View Ocelot's profile

Ocelot

2365 posts in 3173 days


#12 posted 10-23-2019 03:39 AM

I would get some raspy things and just play around for awhile to get the feel of them. Start low-medium price. Best inexpensive raspy thing I have is the Shinto saw rasp. The iwasaki files are a bit pricier and often backordered. I have a few. They cut very smoothly, but slowly. I’m not a rasp guy but that’s what I’d do to build skill.

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pottz

6639 posts in 1520 days


#13 posted 10-23-2019 05:04 PM



10” Cabinet Maker s Rasp, 11g
8” Cabinet Rasp, 13g
6” Modeller s Rasp, 15g

- TungOil


+1 on the auriou not cheap but well worth the price,makes a tedious task much easier,for spoke shaves i use the veritas,also not cheap either but well worth the money especially if you plan on doing more hand tool work in the future.

-- sawdust the bigger the pile the bigger my smile-larry,so cal.

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livewire516

59 posts in 395 days


#14 posted 10-23-2019 10:13 PM


+1 on the auriou not cheap but well worth the price,makes a tedious task much easier,for spoke shaves i use the veritas,also not cheap either but well worth the money especially if you plan on doing more hand tool work in the future.

- pottz

Haha I’m feeling myself becoming convinced about getting an Auriou…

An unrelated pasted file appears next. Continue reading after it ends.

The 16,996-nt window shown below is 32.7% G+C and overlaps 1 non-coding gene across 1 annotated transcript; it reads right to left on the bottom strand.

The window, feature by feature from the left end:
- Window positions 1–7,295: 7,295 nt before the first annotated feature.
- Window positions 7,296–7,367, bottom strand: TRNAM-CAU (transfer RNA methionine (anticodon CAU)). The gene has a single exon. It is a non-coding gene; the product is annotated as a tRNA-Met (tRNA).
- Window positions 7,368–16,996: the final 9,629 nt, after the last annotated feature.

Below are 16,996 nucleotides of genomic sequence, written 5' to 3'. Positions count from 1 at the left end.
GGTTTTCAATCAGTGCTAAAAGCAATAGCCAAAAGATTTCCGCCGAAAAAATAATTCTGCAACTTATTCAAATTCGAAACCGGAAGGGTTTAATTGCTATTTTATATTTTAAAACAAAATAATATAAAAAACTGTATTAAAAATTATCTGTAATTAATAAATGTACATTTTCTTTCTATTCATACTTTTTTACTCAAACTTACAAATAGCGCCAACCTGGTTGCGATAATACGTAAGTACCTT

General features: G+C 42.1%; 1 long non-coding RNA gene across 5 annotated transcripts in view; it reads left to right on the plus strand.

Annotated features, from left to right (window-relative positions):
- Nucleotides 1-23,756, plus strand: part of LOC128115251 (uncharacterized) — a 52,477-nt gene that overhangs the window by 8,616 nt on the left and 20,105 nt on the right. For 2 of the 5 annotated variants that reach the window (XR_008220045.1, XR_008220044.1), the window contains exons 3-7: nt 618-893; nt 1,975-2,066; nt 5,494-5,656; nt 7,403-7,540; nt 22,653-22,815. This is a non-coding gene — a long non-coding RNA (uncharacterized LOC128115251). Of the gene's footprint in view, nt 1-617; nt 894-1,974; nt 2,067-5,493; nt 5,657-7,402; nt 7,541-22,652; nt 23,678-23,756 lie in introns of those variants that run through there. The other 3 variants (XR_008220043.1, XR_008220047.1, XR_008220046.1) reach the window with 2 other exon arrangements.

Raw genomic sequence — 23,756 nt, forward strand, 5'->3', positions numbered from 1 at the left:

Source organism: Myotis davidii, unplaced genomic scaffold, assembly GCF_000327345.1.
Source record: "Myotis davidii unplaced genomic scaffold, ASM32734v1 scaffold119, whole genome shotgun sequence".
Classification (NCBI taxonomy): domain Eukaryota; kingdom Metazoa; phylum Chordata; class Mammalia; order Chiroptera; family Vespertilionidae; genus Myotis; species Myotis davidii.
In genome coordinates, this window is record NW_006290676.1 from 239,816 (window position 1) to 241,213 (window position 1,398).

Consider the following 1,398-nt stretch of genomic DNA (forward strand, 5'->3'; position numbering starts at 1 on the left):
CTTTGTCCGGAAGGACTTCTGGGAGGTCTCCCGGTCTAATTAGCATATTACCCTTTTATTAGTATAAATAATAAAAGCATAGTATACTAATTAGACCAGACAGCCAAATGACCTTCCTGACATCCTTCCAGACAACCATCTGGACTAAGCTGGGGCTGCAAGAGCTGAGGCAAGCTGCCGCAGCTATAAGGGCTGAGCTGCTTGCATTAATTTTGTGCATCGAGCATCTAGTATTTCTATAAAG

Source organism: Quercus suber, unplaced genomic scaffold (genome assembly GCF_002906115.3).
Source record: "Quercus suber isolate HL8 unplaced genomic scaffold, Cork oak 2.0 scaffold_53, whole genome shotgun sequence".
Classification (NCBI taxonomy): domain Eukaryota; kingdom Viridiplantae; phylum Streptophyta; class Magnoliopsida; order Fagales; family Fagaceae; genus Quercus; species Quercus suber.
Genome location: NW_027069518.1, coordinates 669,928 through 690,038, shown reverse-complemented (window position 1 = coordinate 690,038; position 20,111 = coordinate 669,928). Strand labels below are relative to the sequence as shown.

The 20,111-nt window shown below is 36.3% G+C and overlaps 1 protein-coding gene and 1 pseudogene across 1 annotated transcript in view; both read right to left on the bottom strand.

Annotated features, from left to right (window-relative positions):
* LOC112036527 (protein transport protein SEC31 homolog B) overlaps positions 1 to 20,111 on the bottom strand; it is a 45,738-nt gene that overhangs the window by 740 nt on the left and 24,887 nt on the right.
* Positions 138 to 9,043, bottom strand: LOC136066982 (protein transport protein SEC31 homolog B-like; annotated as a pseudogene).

I currently use an old Stanley № 52 spokeshave that is tuned and fitted with a 1/4 thick brass chip breaker I made, following an old FWW article written by Boggs (I do think I may pick up a PMV-11 for it though). I have an 8” Witherby DK. I’m a predominantly hand tool WW – I move a lot for work so I’m unwilling to invest in any significant power tools.

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livewire516

59 posts in 395 days


#15 posted 10-23-2019 10:16 PM



I would get some raspy things and just play around for awhile to get the feel of them. Start low-medium price. Best inexpensive raspy thing I have is the Shinto saw rasp. The iwasaki files are a bit pricier and often backordered. I have a few. They cut very smoothly, but slowly. I m not a rasp guy but that s what I d do to build skill.

- Ocelot

This sounds like a promising strategy. I know Derek Cohen, an Australian hand tool woodworkers used a Shinto rasp to some degree when making another chair in the style of Wegner, that features similar curves